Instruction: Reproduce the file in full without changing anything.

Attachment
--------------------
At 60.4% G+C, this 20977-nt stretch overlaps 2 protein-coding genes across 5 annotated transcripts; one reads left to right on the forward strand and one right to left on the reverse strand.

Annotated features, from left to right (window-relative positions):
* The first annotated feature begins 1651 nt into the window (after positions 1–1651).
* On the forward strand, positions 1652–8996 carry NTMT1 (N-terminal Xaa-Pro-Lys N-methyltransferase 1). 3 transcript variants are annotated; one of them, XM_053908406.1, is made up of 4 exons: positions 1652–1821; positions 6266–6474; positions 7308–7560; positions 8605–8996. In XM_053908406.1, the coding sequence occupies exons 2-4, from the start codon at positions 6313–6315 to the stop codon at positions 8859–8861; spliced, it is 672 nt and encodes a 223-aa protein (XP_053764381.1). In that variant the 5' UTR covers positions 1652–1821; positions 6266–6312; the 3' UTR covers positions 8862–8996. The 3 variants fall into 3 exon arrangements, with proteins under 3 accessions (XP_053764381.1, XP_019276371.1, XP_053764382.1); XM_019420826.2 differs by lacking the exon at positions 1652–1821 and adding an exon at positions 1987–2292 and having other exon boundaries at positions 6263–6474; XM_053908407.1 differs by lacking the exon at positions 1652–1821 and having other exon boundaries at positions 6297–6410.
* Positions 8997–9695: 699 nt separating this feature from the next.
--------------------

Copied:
At 60.4% G+C, this 20977-nt stretch overlaps 2 protein-coding genes across 5 annotated transcripts; one reads left to right on the forward strand and one right to left on the reverse strand.

Annotated features, from left to right (window-relative positions):
* The first annotated feature begins 1651 nt into the window (after positions 1–1651).
* On the forward strand, positions 1652–8996 carry NTMT1 (N-terminal Xaa-Pro-Lys N-methyltransferase 1). 3 transcript variants are annotated; one of them, XM_053908406.1, is made up of 4 exons: positions 1652–1821; positions 6266–6474; positions 7308–7560; positions 8605–8996. In XM_053908406.1, the coding sequence occupies exons 2-4, from the start codon at positions 6313–6315 to the stop codon at positions 8859–8861; spliced, it is 672 nt and encodes a 223-aa protein (XP_053764381.1). In that variant the 5' UTR covers positions 1652–1821; positions 6266–6312; the 3' UTR covers positions 8862–8996. The 3 variants fall into 3 exon arrangements, with proteins under 3 accessions (XP_053764381.1, XP_019276371.1, XP_053764382.1); XM_019420826.2 differs by lacking the exon at positions 1652–1821 and adding an exon at positions 1987–2292 and having other exon boundaries at positions 6263–6474; XM_053908407.1 differs by lacking the exon at positions 1652–1821 and having other exon boundaries at positions 6297–6410.
* Positions 8997–9695: 699 nt separating this feature from the next.